Hospital can deal with whom it likes, says Mizzi on secret Vitals-Technoline deal

Konrad Mizzi, who privatised three state hospitals over to Vitals, says government cannot ‘butt in’ over procurement model of private company entrusted to run Maltese hospitals

Tourism Minister Konrad Mizzi
Tourism Minister Konrad Mizzi

Konrad Mizzi, who as health and energy minister had privatised Maltese state hospitals to the unknown Vitals Global Healthcare, has shrugged off any governmental responsibility for the company’s secret purchase of a medical equipment supplier.

The owners of Vitals Global Healthcare (VGH) secretly purchased medical supplier Technoline used offshore companies in Jersey and then drafted an exclusivity agreement for the supply of medical equipment to the three hospitals they were running.

Mizzi however hit back at the perception that government was responsible for the VGH deal with Technoline, which is still in force after VGH had to sell out to American healthcare giant Steward.

“The government has an agreement with a concessionaire in the same way that we have an agreement with the Freeport terminals and the Malta International Airport. The concessionaire enters into contracts with different elements of the supply chain. The government had nothing to do with it,” he said.

“The private sector has a right to enter into contract with whoever it likes. However, we prefer that Steward Healthcare does not adopt the model where there is a single source of procurement. It seems to be doing things differently than VGH but that’s their call not the government’s call,” Mizzi said.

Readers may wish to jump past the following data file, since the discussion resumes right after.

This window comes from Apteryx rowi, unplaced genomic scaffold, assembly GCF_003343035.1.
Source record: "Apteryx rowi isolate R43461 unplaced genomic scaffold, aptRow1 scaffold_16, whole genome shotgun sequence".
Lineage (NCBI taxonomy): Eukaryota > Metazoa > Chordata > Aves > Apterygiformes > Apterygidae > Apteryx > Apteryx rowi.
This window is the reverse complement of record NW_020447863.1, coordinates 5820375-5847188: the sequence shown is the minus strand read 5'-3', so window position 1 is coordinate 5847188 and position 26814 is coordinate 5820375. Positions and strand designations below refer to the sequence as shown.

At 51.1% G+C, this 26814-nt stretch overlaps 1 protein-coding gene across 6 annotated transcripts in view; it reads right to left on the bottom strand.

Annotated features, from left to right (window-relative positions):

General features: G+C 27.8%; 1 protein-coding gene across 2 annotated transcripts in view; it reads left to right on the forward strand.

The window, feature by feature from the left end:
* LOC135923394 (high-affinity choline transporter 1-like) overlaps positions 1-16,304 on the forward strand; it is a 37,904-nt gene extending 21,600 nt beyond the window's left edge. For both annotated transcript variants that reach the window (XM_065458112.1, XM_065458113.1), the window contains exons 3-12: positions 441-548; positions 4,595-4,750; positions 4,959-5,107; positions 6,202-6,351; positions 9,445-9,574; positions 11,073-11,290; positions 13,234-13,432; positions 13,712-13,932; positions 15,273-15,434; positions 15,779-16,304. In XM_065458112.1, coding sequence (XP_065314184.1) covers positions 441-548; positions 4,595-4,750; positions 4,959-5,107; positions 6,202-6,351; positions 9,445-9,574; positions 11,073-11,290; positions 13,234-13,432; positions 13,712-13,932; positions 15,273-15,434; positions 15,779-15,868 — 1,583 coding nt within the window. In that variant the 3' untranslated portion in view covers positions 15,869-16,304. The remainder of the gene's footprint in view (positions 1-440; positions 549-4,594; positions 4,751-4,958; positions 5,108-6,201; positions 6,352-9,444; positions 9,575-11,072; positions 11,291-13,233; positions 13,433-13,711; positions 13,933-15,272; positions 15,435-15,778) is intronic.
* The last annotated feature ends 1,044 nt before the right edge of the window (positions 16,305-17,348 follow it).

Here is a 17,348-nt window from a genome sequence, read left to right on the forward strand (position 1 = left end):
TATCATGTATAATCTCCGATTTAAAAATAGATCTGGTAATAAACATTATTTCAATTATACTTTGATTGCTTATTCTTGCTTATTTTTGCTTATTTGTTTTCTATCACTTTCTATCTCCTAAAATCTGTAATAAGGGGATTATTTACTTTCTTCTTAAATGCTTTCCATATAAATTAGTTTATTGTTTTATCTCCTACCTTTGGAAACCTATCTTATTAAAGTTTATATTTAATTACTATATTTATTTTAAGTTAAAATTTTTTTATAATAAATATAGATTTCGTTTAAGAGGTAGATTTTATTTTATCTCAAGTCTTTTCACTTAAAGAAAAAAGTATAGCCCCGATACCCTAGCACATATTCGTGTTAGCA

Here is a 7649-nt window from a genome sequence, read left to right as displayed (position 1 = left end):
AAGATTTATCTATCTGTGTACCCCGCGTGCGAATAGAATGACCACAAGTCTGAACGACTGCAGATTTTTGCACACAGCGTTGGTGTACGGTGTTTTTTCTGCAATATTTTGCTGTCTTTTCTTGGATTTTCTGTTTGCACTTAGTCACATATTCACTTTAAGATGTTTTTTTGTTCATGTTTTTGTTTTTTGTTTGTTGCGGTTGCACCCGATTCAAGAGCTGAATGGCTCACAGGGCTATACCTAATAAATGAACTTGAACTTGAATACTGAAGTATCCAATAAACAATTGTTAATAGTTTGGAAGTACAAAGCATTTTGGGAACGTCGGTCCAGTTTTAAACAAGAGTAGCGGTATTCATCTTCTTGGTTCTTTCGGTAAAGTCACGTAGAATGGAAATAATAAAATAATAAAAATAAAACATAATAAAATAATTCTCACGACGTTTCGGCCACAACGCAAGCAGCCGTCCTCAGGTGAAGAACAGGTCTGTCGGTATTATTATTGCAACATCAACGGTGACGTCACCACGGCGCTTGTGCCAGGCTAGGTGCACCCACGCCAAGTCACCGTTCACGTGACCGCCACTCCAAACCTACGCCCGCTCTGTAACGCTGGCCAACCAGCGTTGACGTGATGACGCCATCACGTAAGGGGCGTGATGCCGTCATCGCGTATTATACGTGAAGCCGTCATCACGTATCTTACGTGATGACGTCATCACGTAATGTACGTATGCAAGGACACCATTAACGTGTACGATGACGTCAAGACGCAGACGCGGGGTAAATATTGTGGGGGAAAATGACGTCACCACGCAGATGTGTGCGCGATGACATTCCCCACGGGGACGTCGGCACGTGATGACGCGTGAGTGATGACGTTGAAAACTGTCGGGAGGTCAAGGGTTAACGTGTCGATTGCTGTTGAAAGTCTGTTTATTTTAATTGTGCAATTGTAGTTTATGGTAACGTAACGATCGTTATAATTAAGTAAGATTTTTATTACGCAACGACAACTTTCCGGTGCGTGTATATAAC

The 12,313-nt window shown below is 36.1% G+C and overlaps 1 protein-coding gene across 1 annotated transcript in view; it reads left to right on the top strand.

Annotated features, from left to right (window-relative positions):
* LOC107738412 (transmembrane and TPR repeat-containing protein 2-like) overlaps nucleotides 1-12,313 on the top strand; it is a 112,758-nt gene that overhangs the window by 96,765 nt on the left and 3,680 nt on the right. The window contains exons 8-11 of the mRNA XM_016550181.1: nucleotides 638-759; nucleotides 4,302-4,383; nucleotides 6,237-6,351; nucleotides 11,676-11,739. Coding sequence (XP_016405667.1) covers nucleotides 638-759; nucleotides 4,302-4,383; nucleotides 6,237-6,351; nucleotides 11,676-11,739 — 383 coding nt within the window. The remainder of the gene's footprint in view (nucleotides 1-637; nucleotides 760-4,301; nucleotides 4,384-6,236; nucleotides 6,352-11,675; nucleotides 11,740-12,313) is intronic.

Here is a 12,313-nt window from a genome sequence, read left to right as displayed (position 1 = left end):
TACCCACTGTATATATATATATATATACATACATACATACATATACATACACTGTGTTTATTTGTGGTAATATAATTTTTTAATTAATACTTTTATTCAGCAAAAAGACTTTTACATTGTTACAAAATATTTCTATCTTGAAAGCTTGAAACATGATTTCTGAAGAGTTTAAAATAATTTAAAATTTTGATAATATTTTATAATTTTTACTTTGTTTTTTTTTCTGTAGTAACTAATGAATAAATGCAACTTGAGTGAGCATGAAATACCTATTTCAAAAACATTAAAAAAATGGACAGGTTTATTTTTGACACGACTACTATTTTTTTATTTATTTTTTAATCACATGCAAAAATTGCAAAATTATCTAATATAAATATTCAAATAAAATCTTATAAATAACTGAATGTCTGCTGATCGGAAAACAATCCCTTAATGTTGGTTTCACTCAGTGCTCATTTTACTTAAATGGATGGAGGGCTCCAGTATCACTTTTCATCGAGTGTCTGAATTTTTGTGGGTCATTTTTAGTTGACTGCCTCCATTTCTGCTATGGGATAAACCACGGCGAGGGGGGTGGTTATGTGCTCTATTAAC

Asked whether the Vitals’s use of offshore companies to hide their purchase of Technoline merited a criminal investigation, Mizzi said that he had got his information on this issue from the media and could not confirm or otherwise. “I was not aware of this before the media revealed the story. The agreement is for us to improve our healthcare, and in the coming months, we will complete the Barts Medical School [in Gozo]. We will benchmark costs vis-a-vis Mater Dei to make sure that we get our value of money.”

News of the secret agreement, in which VGH investors used offshore companies to loan Technoline’s sales manager Ivan Vassallo €5.14 million loan to buy off his boss was revealed in a share purchase agreement published by The Shift News earlier in the week. This was happening while VGH were contracted to make decisions on three Maltese state hospitals that it had acquired in a 30-year concession.

MaltaToday asked the tourism minister whether he personally condemned the Technoline deal now that the media had enlightened him, but only said that “multiple models of procurement were preferred” by government. “I cannot butt in with regards to how the private sector does its business or how it completes maintenance to its equipment. It’s not the government’s initiative, but we still feel that multiple models of procurement would be better in the future,” he said.